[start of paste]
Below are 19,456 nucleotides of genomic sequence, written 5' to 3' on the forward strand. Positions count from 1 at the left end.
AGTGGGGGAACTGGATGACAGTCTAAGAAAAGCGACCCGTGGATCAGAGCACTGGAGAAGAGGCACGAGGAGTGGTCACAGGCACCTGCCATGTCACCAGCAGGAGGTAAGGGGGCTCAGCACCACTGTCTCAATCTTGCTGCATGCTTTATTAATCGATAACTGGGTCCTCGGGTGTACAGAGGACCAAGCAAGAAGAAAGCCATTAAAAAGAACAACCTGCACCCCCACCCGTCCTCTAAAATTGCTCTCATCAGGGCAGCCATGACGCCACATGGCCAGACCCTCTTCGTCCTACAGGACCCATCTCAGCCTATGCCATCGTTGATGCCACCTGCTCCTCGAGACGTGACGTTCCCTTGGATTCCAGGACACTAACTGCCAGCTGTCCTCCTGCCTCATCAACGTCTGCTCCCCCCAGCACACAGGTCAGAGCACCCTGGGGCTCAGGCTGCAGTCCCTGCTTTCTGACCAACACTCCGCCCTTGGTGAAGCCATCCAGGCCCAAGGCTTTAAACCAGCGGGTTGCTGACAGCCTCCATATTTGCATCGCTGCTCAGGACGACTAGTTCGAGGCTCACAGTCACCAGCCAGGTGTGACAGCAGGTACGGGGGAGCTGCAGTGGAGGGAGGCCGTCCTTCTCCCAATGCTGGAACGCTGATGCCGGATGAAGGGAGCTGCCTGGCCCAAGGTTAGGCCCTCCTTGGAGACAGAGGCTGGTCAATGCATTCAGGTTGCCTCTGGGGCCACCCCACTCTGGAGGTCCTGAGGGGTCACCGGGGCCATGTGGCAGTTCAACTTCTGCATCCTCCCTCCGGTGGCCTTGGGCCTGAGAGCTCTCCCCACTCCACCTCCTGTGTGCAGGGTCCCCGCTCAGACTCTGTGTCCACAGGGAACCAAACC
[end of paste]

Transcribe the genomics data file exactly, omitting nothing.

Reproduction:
Below are 19,456 nucleotides of genomic sequence, written 5' to 3' on the forward strand. Positions count from 1 at the left end.
AGTGGGGGAACTGGATGACAGTCTAAGAAAAGCGACCCGTGGATCAGAGCACTGGAGAAGAGGCACGAGGAGTGGTCACAGGCACCTGCCATGTCACCAGCAGGAGGTAAGGGGGCTCAGCACCACTGTCTCAATCTTGCTGCATGCTTTATTAATCGATAACTGGGTCCTCGGGTGTACAGAGGACCAAGCAAGAAGAAAGCCATTAAAAAGAACAACCTGCACCCCCACCCGTCCTCTAAAATTGCTCTCATCAGGGCAGCCATGACGCCACATGGCCAGACCCTCTTCGTCCTACAGGACCCATCTCAGCCTATGCCATCGTTGATGCCACCTGCTCCTCGAGACGTGACGTTCCCTTGGATTCCAGGACACTAACTGCCAGCTGTCCTCCTGCCTCATCAACGTCTGCTCCCCCCAGCACACAGGTCAGAGCACCCTGGGGCTCAGGCTGCAGTCCCTGCTTTCTGACCAACACTCCGCCCTTGGTGAAGCCATCCAGGCCCAAGGCTTTAAACCAGCGGGTTGCTGACAGCCTCCATATTTGCATCGCTGCTCAGGACGACTAGTTCGAGGCTCACAGTCACCAGCCAGGTGTGACAGCAGGTACGGGGGAGCTGCAGTGGAGGGAGGCCGTCCTTCTCCCAATGCTGGAACGCTGATGCCGGATGAAGGGAGCTGCCTGGCCCAAGGTTAGGCCCTCCTTGGAGACAGAGGCTGGTCAATGCATTCAGGTTGCCTCTGGGGCCACCCCACTCTGGAGGTCCTGAGGGGTCACCGGGGCCATGTGGCAGTTCAACTTCTGCATCCTCCCTCCGGTGGCCTTGGGCCTGAGAGCTCTCCCCACTCCACCTCCTGTGTGCAGGGTCCCCGCTCAGACTCTGTGTCCACAGGGAACCAAACC